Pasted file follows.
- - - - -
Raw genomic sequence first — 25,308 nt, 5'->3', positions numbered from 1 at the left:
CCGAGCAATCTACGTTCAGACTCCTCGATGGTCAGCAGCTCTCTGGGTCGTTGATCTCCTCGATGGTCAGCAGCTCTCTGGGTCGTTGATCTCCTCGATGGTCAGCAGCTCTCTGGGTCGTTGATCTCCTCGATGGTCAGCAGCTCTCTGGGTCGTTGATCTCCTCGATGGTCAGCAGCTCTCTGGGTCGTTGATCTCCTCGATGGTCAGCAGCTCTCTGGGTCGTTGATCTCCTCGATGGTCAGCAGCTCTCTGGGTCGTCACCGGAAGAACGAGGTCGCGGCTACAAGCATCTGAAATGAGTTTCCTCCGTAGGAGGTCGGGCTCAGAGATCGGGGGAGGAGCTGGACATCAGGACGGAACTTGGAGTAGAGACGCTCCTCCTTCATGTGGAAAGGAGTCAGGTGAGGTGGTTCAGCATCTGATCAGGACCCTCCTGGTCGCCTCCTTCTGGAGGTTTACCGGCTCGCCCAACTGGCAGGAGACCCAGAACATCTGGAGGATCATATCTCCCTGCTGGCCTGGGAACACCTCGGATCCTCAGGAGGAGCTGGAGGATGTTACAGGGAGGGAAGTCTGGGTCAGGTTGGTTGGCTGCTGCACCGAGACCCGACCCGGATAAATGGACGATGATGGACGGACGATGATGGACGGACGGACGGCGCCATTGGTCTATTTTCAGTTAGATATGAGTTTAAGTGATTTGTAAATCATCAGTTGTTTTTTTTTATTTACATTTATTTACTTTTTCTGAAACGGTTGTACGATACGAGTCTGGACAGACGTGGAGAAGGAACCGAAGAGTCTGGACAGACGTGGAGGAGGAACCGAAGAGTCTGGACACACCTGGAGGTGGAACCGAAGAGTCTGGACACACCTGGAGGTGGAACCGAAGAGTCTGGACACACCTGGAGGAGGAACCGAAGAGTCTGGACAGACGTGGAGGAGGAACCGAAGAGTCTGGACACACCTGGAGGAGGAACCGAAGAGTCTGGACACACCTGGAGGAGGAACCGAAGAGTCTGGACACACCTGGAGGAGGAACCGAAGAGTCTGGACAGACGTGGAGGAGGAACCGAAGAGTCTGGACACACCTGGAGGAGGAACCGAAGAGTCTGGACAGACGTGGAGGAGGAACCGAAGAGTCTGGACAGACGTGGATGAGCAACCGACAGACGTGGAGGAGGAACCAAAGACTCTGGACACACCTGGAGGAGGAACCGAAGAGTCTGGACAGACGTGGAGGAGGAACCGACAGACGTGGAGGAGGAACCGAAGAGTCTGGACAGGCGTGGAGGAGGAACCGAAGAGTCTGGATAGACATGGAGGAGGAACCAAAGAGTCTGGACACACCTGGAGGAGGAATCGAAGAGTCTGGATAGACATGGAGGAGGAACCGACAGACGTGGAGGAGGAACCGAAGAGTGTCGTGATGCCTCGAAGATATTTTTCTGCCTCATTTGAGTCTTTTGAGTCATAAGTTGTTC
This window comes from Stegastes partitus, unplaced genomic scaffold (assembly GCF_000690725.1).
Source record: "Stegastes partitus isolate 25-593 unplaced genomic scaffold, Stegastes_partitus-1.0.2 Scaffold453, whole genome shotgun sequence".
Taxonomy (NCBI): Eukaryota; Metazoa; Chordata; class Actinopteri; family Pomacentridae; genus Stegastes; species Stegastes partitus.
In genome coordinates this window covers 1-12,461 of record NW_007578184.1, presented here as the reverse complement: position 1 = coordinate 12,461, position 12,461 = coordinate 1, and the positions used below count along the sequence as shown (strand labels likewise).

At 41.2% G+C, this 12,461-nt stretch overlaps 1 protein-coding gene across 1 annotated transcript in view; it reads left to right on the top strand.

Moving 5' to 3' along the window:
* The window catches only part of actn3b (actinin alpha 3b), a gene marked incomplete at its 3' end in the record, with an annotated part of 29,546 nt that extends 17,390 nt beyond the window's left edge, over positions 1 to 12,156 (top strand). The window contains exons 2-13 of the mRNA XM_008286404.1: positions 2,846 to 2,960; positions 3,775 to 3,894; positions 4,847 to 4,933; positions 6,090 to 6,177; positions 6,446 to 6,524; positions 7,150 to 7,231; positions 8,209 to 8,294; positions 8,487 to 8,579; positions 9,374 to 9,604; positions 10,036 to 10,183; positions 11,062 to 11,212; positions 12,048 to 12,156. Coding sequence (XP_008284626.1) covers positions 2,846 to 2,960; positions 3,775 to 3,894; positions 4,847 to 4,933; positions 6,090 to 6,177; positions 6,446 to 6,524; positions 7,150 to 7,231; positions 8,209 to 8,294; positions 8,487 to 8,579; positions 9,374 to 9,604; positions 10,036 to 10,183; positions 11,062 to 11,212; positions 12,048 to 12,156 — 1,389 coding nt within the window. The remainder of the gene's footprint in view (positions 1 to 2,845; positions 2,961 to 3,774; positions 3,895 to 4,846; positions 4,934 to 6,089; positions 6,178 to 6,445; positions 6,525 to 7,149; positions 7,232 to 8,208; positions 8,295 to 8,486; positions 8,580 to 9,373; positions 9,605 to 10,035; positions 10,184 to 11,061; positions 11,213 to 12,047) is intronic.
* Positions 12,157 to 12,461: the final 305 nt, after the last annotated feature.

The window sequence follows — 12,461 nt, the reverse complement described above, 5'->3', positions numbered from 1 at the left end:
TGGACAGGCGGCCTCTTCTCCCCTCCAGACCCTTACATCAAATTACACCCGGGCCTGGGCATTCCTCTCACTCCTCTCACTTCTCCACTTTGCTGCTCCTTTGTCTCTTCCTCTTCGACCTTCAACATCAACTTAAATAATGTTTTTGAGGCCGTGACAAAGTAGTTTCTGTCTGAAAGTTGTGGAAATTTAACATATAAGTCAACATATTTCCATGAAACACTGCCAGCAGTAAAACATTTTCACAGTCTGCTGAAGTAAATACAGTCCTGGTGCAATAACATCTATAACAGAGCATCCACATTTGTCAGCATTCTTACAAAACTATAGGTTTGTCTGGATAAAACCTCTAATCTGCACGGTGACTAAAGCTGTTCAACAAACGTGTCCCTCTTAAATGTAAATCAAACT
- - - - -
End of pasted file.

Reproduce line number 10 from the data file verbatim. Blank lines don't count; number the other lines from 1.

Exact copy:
* Positions 12,157 to 12,461: the final 305 nt, after the last annotated feature.